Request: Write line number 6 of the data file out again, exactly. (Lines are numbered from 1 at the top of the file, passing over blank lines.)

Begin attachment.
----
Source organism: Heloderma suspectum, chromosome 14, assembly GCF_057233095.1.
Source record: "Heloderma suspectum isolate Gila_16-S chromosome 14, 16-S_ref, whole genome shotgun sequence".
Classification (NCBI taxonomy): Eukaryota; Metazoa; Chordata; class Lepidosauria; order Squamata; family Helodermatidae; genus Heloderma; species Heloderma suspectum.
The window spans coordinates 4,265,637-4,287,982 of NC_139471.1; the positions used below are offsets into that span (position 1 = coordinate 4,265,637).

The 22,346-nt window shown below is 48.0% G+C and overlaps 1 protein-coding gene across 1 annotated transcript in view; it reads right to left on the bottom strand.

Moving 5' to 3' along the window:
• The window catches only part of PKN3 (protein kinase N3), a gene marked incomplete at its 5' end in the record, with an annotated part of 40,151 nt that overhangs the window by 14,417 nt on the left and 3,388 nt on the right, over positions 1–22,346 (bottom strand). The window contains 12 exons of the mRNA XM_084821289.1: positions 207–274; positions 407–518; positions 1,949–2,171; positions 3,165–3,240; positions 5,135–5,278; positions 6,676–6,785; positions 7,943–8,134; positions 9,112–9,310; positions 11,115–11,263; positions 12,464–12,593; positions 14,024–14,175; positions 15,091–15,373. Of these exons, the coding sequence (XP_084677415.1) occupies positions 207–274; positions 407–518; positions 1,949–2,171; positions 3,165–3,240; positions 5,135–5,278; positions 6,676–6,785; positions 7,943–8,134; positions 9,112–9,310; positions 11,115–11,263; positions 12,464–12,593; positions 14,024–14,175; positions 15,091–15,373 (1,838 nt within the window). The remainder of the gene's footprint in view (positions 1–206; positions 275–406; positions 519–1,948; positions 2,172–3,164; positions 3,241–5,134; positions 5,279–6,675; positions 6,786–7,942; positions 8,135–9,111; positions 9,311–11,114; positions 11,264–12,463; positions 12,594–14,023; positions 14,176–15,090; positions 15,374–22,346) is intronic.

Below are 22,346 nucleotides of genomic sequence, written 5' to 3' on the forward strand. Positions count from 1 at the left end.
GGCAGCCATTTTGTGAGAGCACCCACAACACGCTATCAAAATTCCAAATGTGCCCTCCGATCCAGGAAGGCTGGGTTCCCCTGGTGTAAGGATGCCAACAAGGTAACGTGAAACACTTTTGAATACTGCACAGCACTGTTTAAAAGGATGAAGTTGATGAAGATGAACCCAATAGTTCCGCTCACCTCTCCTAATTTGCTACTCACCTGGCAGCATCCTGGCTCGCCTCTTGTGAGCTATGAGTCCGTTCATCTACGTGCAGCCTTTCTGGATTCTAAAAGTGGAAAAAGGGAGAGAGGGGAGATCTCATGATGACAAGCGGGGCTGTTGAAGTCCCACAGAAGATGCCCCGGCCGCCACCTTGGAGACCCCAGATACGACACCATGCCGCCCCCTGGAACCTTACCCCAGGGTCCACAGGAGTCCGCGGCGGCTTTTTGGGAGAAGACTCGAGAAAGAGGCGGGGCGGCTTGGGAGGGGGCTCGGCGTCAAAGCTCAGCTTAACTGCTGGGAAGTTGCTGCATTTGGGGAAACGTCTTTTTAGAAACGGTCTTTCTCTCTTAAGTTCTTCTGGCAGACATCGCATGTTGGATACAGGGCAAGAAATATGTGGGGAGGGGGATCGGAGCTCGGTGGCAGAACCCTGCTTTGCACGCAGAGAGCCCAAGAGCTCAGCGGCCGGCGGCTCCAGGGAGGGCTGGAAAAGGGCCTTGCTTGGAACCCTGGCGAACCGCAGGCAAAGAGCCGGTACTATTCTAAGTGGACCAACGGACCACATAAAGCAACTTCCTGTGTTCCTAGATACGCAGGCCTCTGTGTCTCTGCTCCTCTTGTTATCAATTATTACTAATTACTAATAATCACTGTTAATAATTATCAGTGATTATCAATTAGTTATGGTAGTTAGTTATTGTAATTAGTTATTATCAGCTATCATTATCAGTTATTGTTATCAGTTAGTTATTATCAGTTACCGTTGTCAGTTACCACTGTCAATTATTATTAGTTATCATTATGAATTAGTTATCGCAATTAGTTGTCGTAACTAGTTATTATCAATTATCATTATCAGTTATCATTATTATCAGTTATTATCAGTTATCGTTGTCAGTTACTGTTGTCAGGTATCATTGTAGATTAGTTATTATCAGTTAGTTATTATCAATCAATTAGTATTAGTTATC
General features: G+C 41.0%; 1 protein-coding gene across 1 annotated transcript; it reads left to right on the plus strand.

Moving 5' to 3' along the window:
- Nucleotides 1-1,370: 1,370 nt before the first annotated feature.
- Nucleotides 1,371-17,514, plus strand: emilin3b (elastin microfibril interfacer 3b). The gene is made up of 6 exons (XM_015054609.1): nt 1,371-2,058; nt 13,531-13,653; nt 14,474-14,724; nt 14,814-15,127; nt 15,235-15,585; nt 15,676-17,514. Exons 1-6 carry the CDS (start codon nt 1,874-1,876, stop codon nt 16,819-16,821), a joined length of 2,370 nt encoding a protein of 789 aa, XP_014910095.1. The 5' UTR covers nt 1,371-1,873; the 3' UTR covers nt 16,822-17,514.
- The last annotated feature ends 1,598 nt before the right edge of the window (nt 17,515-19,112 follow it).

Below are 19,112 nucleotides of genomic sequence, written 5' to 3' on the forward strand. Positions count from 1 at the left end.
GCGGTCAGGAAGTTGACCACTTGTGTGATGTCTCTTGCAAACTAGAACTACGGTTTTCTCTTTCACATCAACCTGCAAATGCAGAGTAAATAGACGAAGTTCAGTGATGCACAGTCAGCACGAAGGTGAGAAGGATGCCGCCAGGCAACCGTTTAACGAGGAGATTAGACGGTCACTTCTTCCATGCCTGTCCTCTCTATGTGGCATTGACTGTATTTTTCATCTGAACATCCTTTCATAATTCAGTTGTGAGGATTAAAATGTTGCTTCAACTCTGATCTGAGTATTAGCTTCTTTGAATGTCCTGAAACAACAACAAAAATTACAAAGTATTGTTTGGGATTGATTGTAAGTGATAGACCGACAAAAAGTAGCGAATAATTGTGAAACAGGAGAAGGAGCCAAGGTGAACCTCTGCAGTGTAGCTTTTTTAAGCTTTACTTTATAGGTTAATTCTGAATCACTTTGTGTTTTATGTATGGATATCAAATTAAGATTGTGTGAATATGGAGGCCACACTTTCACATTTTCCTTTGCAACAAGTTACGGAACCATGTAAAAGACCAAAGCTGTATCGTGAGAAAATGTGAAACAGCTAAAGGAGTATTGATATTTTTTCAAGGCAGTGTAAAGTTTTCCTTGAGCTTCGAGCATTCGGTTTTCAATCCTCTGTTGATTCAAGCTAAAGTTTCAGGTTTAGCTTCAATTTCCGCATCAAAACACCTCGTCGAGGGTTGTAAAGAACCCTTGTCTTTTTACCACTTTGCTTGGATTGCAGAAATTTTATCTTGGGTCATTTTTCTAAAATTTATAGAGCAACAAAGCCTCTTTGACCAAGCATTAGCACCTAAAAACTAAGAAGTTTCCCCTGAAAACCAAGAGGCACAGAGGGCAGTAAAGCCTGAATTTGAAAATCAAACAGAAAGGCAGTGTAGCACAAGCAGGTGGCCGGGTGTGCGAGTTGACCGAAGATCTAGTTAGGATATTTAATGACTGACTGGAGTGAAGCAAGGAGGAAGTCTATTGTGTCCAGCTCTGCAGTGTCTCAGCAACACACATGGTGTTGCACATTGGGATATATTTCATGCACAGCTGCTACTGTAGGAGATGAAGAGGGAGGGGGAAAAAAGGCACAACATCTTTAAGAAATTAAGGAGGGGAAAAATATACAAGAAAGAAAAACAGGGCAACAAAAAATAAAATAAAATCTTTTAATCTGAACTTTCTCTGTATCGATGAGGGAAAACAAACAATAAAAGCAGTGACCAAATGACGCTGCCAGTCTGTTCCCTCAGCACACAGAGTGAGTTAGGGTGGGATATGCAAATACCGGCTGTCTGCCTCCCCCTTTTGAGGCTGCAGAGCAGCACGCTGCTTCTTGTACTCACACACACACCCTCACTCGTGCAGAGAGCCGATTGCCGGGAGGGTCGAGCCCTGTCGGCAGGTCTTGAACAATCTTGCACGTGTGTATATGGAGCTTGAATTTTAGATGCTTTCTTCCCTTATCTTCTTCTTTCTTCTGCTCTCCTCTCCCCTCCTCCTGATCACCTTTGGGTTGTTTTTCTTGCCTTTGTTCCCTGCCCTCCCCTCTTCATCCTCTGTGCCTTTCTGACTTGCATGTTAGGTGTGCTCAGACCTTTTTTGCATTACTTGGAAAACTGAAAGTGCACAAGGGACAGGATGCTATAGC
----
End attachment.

Moving 5' to 3' along the window: